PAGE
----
The NHL will be back on ESPN next season for the first time in 17 years. The Disney-owned sports network has reached a seven-year media rights agreement with the pro hockey league that will begin next season.
ESPN used to be the league’s main TV partner from 1992 until 2004, when it moved off the popular sports network in favor of a deal with NBC Sports. The new agreement includes games for the ESPN+ streaming service as well.
The agreement includes four Stanley Cup Finals over the life of the deal for ESPN’s sister broadcast network ABC, which runs from 2022 through 2028. Disney will have the option to simulcast the championship round on ESPN+. The NHL’s out-of-market streaming package, which allows fans to watch every game of the season (blacked out in home markets), will move over to ESPN+ as well.
The deal calls for 25 games each year to broadcast exclusively on ESPN or ABC, with an additional 75 games that will stream exclusively on ESPN+ and Hulu. On Tuesday, ESPN+ became available as an add-on for Hulu subscribers.
ESPN will get access to half of the Stanley Cup playoff games in addition to opening night coverage and All-Star festivities.
“This partnership of the world’s top hockey league and the platforms of The Walt Disney Company is a big win for our fans and our game,” NHL Commissioner Gary Bettman said. “Not only will this groundbreaking, seven-year deal enable the NHL to benefit from the incomparable power, reach and influence of The Walt Disney Company and ABC/ESPN, it sets a new standard in delivering our game to the most passionate and tech-savvy fans in sports in the ways they now demand and on the platforms they use.”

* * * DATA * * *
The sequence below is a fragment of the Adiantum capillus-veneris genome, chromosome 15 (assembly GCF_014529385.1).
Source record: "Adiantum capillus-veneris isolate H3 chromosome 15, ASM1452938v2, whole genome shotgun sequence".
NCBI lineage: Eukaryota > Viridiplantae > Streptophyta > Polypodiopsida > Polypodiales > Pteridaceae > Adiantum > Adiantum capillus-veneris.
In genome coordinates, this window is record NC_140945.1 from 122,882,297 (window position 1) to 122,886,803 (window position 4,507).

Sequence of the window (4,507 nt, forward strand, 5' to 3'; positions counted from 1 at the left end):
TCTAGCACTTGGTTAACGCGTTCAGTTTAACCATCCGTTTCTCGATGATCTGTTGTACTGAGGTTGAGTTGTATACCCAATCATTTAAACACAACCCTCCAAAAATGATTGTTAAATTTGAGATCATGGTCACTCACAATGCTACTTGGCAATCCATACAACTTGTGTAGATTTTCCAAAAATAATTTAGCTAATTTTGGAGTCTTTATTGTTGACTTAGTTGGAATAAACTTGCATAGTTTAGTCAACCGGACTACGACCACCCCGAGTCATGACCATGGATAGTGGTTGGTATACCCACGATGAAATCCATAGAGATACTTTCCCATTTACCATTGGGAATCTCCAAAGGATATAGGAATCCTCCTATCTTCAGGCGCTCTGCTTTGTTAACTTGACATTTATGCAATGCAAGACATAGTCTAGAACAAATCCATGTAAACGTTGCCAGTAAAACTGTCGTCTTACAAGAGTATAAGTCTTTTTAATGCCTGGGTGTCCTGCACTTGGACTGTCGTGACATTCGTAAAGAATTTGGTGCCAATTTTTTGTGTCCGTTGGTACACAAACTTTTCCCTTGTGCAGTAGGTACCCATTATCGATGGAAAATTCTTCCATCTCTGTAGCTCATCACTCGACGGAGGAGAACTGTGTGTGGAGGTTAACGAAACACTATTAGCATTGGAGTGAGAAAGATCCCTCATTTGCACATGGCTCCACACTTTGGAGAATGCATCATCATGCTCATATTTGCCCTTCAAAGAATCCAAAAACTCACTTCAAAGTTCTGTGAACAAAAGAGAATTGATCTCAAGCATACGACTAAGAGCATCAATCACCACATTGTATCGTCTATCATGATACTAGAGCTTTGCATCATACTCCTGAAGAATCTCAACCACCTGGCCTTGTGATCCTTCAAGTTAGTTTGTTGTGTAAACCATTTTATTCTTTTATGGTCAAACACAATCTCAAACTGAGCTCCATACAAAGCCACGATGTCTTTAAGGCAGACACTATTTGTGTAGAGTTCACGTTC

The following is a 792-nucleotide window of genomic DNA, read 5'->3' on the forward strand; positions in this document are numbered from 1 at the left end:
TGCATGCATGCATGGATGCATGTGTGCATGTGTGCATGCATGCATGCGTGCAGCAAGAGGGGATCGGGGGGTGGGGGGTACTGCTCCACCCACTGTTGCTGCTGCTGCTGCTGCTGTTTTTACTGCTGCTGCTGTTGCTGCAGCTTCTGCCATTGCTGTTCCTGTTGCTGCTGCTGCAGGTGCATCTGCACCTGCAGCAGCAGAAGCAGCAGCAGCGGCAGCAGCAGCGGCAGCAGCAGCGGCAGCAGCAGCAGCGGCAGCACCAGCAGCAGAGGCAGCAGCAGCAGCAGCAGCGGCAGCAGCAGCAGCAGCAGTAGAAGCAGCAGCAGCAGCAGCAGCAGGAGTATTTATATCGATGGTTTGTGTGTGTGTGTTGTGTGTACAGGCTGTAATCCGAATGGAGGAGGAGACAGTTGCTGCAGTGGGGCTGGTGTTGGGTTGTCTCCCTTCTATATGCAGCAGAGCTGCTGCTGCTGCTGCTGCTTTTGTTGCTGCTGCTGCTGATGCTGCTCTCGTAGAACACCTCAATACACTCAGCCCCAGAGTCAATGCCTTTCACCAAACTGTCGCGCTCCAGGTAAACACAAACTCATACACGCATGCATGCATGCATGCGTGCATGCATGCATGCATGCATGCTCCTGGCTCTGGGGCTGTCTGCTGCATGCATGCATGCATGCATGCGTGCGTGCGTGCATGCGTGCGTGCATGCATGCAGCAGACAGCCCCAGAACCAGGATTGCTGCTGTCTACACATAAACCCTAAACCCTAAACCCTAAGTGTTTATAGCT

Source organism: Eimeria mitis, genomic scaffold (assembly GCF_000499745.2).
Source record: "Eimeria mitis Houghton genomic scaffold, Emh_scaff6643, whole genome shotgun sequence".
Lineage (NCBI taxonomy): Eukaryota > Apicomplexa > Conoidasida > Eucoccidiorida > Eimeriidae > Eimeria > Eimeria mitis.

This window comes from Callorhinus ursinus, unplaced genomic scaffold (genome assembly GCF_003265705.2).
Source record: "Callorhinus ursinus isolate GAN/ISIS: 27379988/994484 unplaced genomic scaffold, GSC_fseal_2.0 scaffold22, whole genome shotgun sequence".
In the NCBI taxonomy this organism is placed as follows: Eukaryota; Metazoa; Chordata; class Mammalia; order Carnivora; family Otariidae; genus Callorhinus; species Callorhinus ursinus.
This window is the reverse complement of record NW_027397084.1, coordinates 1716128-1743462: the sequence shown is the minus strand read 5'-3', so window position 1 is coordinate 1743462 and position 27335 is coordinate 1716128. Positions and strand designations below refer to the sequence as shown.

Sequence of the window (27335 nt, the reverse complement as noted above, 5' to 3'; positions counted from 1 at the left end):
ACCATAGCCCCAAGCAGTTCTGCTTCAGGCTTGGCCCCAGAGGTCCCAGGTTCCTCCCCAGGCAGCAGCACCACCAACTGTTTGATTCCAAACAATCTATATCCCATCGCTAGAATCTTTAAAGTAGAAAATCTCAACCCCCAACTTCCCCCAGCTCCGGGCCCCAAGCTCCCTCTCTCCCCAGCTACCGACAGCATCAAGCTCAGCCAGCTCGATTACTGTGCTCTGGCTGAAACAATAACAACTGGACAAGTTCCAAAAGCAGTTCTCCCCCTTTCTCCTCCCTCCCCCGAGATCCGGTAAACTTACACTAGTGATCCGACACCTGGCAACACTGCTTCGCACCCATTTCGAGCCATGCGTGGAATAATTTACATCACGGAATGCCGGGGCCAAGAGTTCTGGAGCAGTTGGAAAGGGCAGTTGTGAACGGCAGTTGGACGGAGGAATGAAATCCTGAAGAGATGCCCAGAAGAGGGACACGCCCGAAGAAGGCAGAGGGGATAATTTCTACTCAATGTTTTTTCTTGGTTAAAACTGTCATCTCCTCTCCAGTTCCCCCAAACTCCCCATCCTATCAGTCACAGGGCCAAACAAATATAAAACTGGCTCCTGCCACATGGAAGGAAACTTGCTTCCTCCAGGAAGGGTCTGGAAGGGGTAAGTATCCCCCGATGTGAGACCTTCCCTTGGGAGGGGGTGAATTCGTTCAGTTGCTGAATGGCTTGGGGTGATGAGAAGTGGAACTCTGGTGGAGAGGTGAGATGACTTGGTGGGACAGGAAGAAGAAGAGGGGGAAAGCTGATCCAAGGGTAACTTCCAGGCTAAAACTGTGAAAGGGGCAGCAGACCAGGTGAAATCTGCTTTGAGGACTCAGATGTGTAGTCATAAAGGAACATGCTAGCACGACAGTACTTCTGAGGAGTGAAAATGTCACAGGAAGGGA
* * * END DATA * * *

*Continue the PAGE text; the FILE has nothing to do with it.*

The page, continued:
ESPN is only paying for a portion of the NHL’s media rights, which leaves the door open for NBC Sports remaining a TV partner. Like Disney, NBCUniversal has a streaming service of its own, Peacock, and sports programming is a major building block. “We continue to discuss a potential future with the league as we focus on the season at hand,” an NBC Sports spokesperson said.
NBC currently pays $200 million annually for its exclusive rights to the NHL. While terms of the new deal were not disclosed, it is likely to be a price increase.
“This agreement clearly underscores The Walt Disney Company’s leadership in the sports media landscape and serves as a blueprint for sports deals in the future,” Jimmy Pitaro, chairman of ESPN and sports content, said. “We know the power of the NHL and are thrilled to welcome it back as a significant new pillar across our platforms, and we look forward to connecting more deeply and directly with some of the sports world’s most passionate fans.”